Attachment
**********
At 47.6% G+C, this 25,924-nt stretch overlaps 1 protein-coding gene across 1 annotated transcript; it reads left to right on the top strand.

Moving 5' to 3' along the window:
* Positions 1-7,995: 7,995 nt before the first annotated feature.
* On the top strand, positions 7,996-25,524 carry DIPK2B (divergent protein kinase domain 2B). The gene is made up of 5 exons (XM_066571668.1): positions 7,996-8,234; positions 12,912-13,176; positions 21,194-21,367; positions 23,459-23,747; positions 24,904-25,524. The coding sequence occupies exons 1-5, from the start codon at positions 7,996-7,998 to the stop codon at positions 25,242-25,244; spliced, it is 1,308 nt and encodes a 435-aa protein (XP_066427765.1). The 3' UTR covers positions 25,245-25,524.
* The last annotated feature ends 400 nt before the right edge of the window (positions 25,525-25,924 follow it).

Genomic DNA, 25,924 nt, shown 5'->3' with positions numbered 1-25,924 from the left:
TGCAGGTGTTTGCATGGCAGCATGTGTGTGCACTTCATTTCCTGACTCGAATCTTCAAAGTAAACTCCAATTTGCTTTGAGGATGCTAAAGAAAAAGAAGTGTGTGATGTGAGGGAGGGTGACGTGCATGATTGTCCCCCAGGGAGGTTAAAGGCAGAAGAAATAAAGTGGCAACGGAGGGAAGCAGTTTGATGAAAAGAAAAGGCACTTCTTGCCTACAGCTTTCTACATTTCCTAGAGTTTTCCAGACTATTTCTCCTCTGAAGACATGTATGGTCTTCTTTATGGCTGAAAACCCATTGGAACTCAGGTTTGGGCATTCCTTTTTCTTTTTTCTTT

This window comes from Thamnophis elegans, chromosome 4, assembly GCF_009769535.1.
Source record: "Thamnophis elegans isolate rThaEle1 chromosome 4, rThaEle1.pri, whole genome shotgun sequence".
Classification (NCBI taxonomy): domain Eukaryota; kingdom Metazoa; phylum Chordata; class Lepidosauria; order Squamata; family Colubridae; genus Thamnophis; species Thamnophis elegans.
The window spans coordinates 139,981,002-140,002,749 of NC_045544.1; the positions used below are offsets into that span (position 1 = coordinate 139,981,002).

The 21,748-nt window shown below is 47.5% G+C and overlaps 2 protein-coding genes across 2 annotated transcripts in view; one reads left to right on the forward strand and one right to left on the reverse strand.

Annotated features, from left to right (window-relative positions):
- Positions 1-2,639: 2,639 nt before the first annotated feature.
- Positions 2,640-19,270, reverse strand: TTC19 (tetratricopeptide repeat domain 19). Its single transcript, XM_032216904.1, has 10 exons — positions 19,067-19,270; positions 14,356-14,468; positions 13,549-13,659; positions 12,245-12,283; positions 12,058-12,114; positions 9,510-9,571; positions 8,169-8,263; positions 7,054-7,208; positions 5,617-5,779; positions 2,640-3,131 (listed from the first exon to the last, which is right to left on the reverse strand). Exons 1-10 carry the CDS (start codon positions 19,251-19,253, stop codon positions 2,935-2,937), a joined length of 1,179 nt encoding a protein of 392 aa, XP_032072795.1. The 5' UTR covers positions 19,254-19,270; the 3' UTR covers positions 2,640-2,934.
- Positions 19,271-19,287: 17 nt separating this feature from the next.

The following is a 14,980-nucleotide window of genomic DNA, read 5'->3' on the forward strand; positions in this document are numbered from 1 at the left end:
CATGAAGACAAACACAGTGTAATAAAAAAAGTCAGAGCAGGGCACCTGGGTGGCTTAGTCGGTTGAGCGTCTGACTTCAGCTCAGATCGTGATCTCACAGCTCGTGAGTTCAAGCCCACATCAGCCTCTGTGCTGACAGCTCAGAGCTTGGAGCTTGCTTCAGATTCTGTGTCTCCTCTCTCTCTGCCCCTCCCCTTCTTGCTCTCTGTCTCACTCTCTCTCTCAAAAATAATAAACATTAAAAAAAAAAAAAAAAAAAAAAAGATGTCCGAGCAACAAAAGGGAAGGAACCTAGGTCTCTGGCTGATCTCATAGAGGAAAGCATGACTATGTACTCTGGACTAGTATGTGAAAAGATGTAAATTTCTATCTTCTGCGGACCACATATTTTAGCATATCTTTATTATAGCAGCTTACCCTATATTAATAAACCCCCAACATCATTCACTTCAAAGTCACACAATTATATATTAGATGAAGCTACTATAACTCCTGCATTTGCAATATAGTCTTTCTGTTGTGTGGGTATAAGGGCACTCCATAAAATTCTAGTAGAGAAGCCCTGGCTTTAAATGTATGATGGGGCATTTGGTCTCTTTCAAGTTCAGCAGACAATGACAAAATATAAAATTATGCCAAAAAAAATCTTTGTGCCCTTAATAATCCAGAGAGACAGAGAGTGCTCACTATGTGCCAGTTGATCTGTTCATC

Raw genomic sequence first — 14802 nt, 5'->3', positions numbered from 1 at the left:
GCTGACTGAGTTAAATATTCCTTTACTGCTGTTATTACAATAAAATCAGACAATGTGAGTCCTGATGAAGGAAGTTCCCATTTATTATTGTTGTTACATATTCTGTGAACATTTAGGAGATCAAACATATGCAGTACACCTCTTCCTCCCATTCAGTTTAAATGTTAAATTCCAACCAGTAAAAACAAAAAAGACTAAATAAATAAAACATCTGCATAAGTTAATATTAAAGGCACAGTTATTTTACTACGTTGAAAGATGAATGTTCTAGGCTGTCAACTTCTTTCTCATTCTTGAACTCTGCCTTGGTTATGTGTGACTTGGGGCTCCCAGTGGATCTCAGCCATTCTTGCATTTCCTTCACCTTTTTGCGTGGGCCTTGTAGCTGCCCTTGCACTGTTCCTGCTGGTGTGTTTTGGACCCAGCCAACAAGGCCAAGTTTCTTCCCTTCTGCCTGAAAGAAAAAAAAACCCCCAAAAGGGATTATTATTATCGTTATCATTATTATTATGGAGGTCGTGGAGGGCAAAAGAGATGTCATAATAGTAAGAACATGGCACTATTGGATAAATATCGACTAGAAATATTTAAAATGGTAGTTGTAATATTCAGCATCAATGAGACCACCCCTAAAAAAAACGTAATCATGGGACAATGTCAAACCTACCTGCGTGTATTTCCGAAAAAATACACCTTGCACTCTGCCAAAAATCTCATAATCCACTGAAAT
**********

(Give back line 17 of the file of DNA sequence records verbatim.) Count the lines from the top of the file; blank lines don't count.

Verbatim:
The following is a 14,980-nucleotide window of genomic DNA, read 5'->3' on the forward strand; positions in this document are numbered from 1 at the left end: